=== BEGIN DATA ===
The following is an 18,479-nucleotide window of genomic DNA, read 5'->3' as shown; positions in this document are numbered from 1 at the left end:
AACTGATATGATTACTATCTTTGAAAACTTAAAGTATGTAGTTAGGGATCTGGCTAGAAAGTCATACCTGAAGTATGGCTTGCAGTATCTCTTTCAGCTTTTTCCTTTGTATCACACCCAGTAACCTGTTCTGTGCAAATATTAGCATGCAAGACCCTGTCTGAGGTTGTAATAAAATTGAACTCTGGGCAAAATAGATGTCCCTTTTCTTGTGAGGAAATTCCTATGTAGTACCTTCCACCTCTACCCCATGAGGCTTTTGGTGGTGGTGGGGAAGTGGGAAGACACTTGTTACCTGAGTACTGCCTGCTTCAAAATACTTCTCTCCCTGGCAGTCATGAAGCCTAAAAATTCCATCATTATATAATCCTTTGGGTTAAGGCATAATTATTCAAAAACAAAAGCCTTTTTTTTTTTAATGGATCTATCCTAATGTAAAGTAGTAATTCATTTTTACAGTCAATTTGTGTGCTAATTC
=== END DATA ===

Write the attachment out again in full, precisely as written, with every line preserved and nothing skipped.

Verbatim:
The following is an 18,479-nucleotide window of genomic DNA, read 5'->3' as shown; positions in this document are numbered from 1 at the left end:
AACTGATATGATTACTATCTTTGAAAACTTAAAGTATGTAGTTAGGGATCTGGCTAGAAAGTCATACCTGAAGTATGGCTTGCAGTATCTCTTTCAGCTTTTTCCTTTGTATCACACCCAGTAACCTGTTCTGTGCAAATATTAGCATGCAAGACCCTGTCTGAGGTTGTAATAAAATTGAACTCTGGGCAAAATAGATGTCCCTTTTCTTGTGAGGAAATTCCTATGTAGTACCTTCCACCTCTACCCCATGAGGCTTTTGGTGGTGGTGGGGAAGTGGGAAGACACTTGTTACCTGAGTACTGCCTGCTTCAAAATACTTCTCTCCCTGGCAGTCATGAAGCCTAAAAATTCCATCATTATATAATCCTTTGGGTTAAGGCATAATTATTCAAAAACAAAAGCCTTTTTTTTTTTAATGGATCTATCCTAATGTAAAGTAGTAATTCATTTTTACAGTCAATTTGTGTGCTAATTC